This might seem a strange admission from a classically trained singer, but most of my favourite singers have voices that are an acquired taste by most people’s standards.
In Leonard Cohen’s wonderful Tower of Song, there is a joke at the beginning of the third verse, as he whispers: I was born like this, I had no choice / I was born with the gift of a golden voice …” Cohen knows as well as we do that he does not have the kind of voice that is traditionally referred to by this epithet, nor has he become rich as a result of it.
And yet Cohen undoubtedly possesses one of the most unforgettable voices in the music business, and over the past four decades that voice has become indistinguishable from the words it has crafted and sung.
Other favourites of this blog – Dylan, Tom Waits, Randy Newman, Nick Cave – have similarly received reluctant praise for their singing at times, yet each of them is a great singer.
This has everything to do with the way in which they move the listener. They do this by evoking and creating complex emotional realities out there and inside us. When Waits sings, “Anywhere, anywhere I lay my head / I call my home”, he sounds more wasted than any human being should ever sound, but there is something triumphant in his voice, and this is borne out by the change of tone at the end of the song, when a New Orleans-style marching band suggests the exuberance of funeral processions.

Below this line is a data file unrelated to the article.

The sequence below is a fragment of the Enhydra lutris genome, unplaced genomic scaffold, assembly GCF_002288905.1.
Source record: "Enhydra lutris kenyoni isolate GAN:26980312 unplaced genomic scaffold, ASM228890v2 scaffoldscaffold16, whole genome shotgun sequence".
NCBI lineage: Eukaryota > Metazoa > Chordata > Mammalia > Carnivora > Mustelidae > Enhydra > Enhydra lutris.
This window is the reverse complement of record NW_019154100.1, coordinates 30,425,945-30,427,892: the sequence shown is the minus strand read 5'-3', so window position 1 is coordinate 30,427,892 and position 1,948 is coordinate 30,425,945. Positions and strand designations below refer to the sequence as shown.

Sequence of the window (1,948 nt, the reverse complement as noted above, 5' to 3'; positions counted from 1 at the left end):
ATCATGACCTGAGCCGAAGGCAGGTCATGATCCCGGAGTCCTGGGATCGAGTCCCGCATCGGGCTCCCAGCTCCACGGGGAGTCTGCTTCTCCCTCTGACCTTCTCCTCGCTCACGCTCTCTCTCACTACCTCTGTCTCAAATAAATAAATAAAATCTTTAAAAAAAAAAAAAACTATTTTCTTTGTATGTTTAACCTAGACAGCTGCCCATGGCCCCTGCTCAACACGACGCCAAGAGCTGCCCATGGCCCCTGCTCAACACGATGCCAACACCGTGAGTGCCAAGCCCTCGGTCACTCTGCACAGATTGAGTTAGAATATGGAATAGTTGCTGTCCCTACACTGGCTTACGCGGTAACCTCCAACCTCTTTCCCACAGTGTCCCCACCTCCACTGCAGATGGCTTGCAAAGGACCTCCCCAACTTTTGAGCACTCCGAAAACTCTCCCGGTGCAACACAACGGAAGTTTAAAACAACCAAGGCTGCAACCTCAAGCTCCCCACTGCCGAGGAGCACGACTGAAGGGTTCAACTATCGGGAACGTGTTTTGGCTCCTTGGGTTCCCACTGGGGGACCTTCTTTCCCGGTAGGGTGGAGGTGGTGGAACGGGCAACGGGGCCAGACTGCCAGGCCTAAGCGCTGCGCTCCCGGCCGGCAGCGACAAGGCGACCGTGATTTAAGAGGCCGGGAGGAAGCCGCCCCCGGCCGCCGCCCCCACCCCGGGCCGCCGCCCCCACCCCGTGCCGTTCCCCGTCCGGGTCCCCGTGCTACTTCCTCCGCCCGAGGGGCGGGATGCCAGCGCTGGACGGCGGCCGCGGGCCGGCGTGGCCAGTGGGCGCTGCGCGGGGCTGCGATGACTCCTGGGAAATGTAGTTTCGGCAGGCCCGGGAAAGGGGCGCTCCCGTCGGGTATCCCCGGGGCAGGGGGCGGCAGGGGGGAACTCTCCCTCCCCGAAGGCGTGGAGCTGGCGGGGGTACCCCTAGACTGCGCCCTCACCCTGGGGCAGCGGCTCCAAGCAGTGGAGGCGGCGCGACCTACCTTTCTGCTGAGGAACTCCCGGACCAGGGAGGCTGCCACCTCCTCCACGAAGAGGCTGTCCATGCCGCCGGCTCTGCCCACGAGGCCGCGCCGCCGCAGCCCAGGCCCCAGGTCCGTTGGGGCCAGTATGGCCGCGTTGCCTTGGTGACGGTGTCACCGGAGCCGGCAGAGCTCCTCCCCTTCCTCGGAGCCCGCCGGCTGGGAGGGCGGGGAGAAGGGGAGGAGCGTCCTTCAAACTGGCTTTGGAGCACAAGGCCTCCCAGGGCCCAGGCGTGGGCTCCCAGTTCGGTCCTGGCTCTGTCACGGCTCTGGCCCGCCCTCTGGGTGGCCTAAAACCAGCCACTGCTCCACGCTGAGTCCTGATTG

Nick Drake is another, very different example of this quality: his ethereal voice floats above the faultless guitar playing that grounds it in a way that suggests that he is both earthbound and somehow not of this world.
Then there is Mary Gauthier’s I Drink, in which the protagonist sums up the state of the world in the chorus with a resigned shrug: “Fish swim, birds fly / Mamas yell, daddies cry / Old men sit and think / I drink.” Gauthier’s voice, smoky and no doubt altered by years of hard living, can cut through the stoniest heart. It manages to summon an irretrievable loss at the centre of the song which gives the lie to that shrug and yet somehow contains it.
There is a huge gap at the centre of our experience – a gap between what we are and what we might be, what we would like to be but cannot reach. In the voices and songs of great singers it feels, for a moment, as if we can touch all these possibilities in ourselves at the same time. The pleasure they give us is like vertigo, but we cannot help looking down.
Maybe that is why we forgive them when they sometimes sing between the notes.